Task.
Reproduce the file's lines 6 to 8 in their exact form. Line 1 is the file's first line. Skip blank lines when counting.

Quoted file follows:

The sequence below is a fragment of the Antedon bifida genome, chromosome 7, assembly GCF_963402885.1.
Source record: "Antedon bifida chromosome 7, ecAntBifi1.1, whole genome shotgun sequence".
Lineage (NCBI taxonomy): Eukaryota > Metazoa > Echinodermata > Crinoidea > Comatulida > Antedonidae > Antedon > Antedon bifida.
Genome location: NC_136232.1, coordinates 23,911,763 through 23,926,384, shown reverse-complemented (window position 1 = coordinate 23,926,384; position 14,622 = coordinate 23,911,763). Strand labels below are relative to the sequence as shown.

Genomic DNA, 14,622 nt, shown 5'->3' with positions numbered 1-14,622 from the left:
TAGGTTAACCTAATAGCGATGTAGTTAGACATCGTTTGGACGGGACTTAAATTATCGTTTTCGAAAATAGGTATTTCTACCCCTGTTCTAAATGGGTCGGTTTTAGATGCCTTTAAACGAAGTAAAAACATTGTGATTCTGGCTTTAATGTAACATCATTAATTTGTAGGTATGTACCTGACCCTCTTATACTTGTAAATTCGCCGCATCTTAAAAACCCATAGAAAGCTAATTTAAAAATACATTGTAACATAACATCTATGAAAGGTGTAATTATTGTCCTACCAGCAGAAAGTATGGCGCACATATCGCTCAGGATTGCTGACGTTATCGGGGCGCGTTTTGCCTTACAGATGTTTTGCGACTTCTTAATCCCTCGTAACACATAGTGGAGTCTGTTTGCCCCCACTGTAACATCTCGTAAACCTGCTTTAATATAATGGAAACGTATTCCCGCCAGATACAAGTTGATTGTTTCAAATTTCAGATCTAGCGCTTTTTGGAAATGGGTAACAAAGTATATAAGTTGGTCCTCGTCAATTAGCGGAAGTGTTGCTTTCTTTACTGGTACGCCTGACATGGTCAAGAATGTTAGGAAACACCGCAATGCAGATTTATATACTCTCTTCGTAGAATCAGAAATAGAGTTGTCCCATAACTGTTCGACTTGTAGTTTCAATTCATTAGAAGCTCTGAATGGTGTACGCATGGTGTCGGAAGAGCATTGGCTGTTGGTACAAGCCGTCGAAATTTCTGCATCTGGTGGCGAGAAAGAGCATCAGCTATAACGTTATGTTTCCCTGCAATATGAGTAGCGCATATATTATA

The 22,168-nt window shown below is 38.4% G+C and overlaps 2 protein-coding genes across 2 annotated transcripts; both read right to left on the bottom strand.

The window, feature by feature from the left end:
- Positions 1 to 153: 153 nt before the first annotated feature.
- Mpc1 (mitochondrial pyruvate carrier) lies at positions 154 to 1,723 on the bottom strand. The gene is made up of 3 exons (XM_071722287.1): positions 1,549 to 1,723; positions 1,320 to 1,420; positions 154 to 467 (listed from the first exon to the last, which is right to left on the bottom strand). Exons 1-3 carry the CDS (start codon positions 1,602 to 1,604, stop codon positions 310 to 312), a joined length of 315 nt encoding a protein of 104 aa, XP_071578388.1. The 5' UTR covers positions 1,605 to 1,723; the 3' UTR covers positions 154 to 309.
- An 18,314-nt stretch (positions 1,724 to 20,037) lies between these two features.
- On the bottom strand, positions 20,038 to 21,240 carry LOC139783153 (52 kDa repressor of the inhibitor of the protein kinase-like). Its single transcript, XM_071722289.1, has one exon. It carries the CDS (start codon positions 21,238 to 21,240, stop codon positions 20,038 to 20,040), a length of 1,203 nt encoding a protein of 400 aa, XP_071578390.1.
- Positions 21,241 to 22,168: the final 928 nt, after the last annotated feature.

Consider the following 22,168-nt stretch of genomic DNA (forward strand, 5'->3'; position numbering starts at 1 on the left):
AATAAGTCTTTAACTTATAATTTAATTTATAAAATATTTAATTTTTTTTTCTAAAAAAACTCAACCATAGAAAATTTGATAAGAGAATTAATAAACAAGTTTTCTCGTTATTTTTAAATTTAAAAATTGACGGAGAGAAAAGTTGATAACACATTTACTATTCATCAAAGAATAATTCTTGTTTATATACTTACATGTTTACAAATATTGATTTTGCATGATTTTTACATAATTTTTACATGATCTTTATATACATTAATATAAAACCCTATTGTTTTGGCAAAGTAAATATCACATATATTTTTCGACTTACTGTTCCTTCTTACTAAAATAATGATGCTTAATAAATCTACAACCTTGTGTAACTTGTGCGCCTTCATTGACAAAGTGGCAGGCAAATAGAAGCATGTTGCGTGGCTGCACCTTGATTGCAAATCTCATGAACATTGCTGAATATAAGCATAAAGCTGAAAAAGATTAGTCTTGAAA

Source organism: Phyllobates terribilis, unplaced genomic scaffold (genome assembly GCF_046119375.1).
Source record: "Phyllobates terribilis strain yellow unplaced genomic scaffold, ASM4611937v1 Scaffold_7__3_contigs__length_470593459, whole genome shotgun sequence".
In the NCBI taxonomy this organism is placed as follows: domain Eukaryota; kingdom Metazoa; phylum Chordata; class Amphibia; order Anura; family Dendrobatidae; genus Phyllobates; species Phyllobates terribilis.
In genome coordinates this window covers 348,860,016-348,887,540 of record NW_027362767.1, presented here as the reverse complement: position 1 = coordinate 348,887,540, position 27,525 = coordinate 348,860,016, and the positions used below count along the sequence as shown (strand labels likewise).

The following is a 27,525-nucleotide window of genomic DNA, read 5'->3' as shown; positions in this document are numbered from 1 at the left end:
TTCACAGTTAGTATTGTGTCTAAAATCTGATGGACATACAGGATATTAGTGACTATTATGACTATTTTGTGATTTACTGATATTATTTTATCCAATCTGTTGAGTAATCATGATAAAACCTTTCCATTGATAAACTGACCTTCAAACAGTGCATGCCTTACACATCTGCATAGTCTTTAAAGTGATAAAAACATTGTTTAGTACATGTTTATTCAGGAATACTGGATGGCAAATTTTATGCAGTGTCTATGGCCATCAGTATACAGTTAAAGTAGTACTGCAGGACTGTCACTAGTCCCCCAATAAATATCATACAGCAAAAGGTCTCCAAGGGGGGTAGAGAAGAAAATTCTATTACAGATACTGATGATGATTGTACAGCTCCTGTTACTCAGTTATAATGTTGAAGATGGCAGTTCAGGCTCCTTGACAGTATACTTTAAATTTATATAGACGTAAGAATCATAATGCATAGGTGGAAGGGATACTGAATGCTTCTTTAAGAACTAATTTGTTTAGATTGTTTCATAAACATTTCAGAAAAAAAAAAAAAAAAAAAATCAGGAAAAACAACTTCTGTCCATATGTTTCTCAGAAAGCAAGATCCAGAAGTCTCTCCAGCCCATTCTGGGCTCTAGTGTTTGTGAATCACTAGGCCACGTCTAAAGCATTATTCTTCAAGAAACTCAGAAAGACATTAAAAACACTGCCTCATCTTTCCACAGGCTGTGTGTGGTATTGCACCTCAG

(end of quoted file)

TAGGTTAACCTAATAGCGATGTAGTTAGACATCGTTTGGACGGGACTTAAATTATCGTTTTCGAAAATAGGTATTTCTACCCCTGTTCTAAATGGGTCGGTTTTAGATGCCTTTAAACGAAGTAAAAACATTGTGATTCTGGCTTTAATGTAACATCATTAATTTGTAGGTATGTACCTGACCCTCTTATACTTGTAAATTCGCCGCATCTTAAAAACCCATAGAAAGCTAATTTAAAAATACATTGTAACATAACATCTATGAAAGGTGTAATTATTGTCCTACCAGCAGAAAGTATGGCGCACATATCGCTCAGGATTGCTGACGTTATCGGGGCGCGTTTTGCCTTACAGATGTTTTGCGACTTCTTAATCCCTCGTAACACATAGTGGAGTCTGTTTGCCCCCACTGTAACATCTCGTAAACCTGCTTTAATATAATGGAAACGTATTCCCGCCAGATACAAGTTGATTGTTTCAAATTTCAGATCTAGCGCTTTTTGGAAATGGGTAACAAAGTATATAAGTTGGTCCTCGTCAATTAGCGGAAGTGTTGCTTTCTTTACTGGTACGCCTGACATGGTCAAGAATGTTAGGAAACACCGCAATGCAGATTTATATACTCTCTTCGTAGAATCAGAAATAGAGTTGTCCCATAACTGTTCGACTTGTAGTTTCAATTCATTAGAAGCTCTGAATGGTGTACGCATGGTGTCGGAAGAGCATTGGCTGTTGGTACAAGCCGTCGAAATTTCTGCATCTGGTGGCGAGAAAGAGCATCAGCTATAACGTTATGTTTCCCTGCAATATGAGTAGCGCATATATTATA

The 22,168-nt window shown below is 38.4% G+C and overlaps 2 protein-coding genes across 2 annotated transcripts; both read right to left on the bottom strand.

The window, feature by feature from the left end: